Press says Ukraine torn between EU and Russia

Former President of the European Parliament Patrick Cox, right, and former Polish President Aleksander Kwasniewski, watch a parliament session in Kiev, Ukraine Former European Parliament President Patrick Cox (R) and ex-Polish President Aleksander Kwasniewski (L) are monitoring Ukraine's progress for the EU

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Newspapers believe Ukraine is playing for high stakes with Russia and the EU, after MPs failed to agree on a bill that would allow jailed opposition leader Yulia Tymoshenko to leave the country.

Some liken the country to a lover torn between two suitors - the EU, which has made Ms Tymoshenko's release a condition for a key association agreement, and Russia, which wants Ukraine to join its own customs union.

EU monitors now say Ukraine must pass laws meeting EU conditions by next Tuesday, or the deal will not be signed at a summit in two weeks' time.

'Risky game'

Papers in Ukraine have mixed views on the chances of an agreement with the EU, as well as on its desirability.

The tabloid Vesti says that in Ukraine "sceptical sentiments were growing yesterday regarding the prospects for signing the association agreement with the EU".

Columnist Oles Buzyna goes further in the daily Segodnya. "Today it became finally clear to me that Ukraine's infamous association with the EU has kicked the bucket," he says. The columnist welcomes this, accusing the EU of being "maliciously willing to do away with Ukraine and what remains of its industry".

Start Quote

Europe must not allow an association with Ukraine for as long as Tymoshenko is in prison ”

End Quote Frankfurter Allgemeine Zeitung

However, the daily Den believes Ukraine "will lose out" if the agreement is not signed. "In the event of failure, everybody - the Ukrainian authorities, opposition and the European side - will be to blame," it says.

The tabloid Segodnya quotes an aide to President Viktor Yanukovych, Dmytro Vydrin, as saying the agreement "will be signed anyway because there is a political will on the part of Euro-MPs and bureaucrats".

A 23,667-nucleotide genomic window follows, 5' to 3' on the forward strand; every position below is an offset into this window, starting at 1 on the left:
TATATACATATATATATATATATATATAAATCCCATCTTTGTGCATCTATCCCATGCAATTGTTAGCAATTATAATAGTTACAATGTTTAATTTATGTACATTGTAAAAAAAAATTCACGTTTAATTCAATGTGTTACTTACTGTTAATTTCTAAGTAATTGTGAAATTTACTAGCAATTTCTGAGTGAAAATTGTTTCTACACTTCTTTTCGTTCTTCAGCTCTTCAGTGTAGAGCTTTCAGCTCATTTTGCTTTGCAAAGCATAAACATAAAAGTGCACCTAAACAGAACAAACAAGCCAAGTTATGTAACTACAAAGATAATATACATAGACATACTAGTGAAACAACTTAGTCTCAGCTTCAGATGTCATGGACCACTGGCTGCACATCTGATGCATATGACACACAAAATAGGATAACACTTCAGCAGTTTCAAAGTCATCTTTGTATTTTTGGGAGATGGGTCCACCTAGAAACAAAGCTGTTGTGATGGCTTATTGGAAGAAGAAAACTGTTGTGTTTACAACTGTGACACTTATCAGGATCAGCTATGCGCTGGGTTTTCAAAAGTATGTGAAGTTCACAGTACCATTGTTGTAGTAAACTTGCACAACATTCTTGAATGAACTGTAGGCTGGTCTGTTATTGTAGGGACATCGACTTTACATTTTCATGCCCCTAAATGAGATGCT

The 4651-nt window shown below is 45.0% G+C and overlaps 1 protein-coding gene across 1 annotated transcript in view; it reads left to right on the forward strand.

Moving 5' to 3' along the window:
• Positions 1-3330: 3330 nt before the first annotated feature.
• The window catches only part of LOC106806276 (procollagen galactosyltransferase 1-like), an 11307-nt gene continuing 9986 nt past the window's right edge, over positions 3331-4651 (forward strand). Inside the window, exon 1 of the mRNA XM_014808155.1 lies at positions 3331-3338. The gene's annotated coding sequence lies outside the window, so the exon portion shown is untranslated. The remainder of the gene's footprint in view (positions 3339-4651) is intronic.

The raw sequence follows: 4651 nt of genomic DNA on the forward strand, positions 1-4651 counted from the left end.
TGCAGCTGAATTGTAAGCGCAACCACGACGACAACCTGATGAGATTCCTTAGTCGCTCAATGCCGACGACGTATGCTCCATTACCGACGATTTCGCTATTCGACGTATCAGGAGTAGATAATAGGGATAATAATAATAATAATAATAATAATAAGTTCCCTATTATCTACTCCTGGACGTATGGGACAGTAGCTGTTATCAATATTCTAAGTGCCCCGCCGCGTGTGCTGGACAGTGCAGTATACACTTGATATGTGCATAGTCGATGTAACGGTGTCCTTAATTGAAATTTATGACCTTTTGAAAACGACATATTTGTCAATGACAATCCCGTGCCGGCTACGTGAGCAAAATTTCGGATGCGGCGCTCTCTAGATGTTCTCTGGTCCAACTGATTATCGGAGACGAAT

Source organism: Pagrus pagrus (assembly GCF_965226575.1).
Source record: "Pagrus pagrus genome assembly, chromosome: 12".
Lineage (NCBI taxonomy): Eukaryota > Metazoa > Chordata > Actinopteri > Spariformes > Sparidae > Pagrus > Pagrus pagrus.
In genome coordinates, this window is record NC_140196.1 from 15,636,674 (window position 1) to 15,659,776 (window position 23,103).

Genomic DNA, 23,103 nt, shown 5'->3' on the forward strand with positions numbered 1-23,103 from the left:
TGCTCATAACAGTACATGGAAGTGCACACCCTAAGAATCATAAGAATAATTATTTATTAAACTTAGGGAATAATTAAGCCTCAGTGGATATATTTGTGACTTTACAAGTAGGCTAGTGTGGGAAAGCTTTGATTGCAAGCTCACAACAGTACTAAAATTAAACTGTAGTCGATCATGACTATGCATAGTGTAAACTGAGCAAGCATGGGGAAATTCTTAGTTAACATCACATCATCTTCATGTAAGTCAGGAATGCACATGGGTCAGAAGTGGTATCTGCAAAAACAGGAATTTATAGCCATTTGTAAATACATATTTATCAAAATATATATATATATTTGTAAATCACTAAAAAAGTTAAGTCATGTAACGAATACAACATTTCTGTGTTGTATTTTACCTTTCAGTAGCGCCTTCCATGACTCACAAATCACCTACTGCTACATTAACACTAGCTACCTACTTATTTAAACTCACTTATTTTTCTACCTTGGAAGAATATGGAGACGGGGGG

Meanwhile the pro-opposition daily Ukrayina Moloda believes Mr Yanukovych "has not fully abandoned the EU association as yet", but is playing "a risky game" in a bid to extract as many concessions as possible from both Brussels and Moscow.

'Trust' at stake

Russian newspapers see little chance of the EU-Ukraine agreement still going ahead.

Under the headline "Ukraine in no hurry", the Vedomosti business daily says the probability of signing the association agreement has plummeted from 90% just a week ago to under 50% after the Ukrainian president visited Moscow over the weekend.

Novyye Izvestiya agrees that "Ukraine is well on the way to scuppering the signing of the association agreement with the European Union". It notes that "the authorities have started saying that the country does not need the association with the EU at all".

Moskovskiy Komsomolets suggests that the Ukrainian authorities have deliberately "disrupted" the passing of European integration bills. However, it quotes Global Strategies Institute director Vadim Karasev as saying that the president has "not yet made a final decision".

The business daily Kommersant quotes pundits as warning that, as Mr Yanukovych continues to "manoeuvre" between the EU and Russia, he "may lose the trust of both".

'Giddy fiancee'

The Polish daily Rzeczpospolita offers an explanation for Ukraine's perceived reluctance to resolve the issue of Ms Tymoshenko's fate. "Experts say that the ruling Party of Regions and President Viktor Yanukovych are scared by the former prime minister's ability to influence the presidential election campaign in 2015," the paper says.

Germany's Frankfurter Allgemeine Zeitung believes that, "like a bride between two cavaliers", the Ukrainian president "is trying to play off Moscow and Brussels against each other". In this situation, the paper urges the EU to stay firm. "Europe must not allow an association with Ukraine for as long as Tymoshenko is in prison," the paper says.

Under the headline "Ukraine moves away from deal with EU", France's Le Figaro Magazine feels that "there is a strong wind in Kiev blowing eastwards". "Like a giddy fiancee who has been pretending for months she was about to announce her prompt marriage with Europe, Ukraine is now going back on her promise, deciding instead to flirt with Russia, a protective neighbour who does everything it can to sabotage this union," the magazine says.

BBC Monitoring reports and analyses news from TV, radio, web and print media around the world. For more reports from BBC Monitoring, click here. You can follow BBC Monitoring on Twitter and Facebook.

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